Per Sunday data from the Institute for Urban Policy Research, which collects data from the North Central Texas Trauma Regional Advisory Council, in Dallas County, about 66% of hospitals were reporting and the occupancy rate is about 71.6%, almost 80% of ICU beds were occupied, and about 52% of ventilators were in use.

Of the cases requiring hospitalization to date, more than two-thirds have been under 65 years of age. Diabetes has been an underlying high-risk health condition reported in about a third of all hospitalized patients with COVID-19. 

Of cases requiring hospitalization who reported employment, over 80% have been critical infrastructure workers, with a broad range of affected occupational sectors, including healthcare, transportation, food and agriculture, public works, finance, communications, clergy, first responders, and other essential functions.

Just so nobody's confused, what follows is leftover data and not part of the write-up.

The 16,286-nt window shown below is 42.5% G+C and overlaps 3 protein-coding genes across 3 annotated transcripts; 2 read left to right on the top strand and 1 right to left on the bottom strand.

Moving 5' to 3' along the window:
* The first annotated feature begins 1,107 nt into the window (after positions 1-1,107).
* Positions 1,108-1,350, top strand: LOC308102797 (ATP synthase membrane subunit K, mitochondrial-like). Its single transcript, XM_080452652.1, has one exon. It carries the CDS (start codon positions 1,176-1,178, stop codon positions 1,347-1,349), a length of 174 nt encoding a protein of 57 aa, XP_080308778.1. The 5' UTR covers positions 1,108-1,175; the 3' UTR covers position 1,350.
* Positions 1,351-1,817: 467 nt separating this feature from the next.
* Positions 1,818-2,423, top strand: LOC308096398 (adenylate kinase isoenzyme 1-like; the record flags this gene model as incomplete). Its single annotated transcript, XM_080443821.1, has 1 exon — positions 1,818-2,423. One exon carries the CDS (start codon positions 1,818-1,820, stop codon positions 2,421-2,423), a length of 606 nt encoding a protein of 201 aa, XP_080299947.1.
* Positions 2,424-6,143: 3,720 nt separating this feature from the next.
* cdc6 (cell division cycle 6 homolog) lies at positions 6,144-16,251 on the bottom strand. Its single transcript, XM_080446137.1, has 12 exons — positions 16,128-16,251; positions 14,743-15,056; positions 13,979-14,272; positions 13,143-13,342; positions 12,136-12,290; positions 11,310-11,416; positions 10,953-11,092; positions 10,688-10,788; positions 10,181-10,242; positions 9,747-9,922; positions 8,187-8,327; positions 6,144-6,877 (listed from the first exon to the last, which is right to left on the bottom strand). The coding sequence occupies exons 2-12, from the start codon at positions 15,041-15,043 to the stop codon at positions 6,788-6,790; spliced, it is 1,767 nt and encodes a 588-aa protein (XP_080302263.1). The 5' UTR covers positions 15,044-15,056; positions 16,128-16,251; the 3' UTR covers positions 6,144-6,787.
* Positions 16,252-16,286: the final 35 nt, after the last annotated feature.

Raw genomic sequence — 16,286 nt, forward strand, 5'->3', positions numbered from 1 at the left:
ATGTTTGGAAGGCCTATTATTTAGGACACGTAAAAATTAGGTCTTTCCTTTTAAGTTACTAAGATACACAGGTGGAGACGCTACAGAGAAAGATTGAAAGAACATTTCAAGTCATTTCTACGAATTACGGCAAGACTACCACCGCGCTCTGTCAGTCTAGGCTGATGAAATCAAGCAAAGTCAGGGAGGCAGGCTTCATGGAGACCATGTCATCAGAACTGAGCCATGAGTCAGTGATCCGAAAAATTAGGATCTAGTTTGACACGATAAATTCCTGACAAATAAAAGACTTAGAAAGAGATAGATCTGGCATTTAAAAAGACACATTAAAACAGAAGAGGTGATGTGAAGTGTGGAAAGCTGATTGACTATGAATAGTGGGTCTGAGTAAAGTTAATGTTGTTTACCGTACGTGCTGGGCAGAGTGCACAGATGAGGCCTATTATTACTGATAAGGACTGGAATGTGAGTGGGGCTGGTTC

The percentage of respiratory specimens testing positive for COVID-19 was about 27% among symptomatic patients presenting to area hospitals in week 28.

An increasing proportion of COVID-19 cases in Dallas County continue to be diagnosed in young adults between 18 and 39 years of age, such that of all cases reported after June 1, half have been in this age group. Reports of cases are continuing to be associated with multiple large recreational and social gatherings since the beginning of June.  

Statewide, 332,434 cases were reported in 250 counties from 2,984,554 tests as of July 19. Additionally, 4,020 fatalities have been reported and 10,569 COVID-19 patients were in hospitals across the state as of July 20.

Allred Calls For Federal Support For Testing Supplies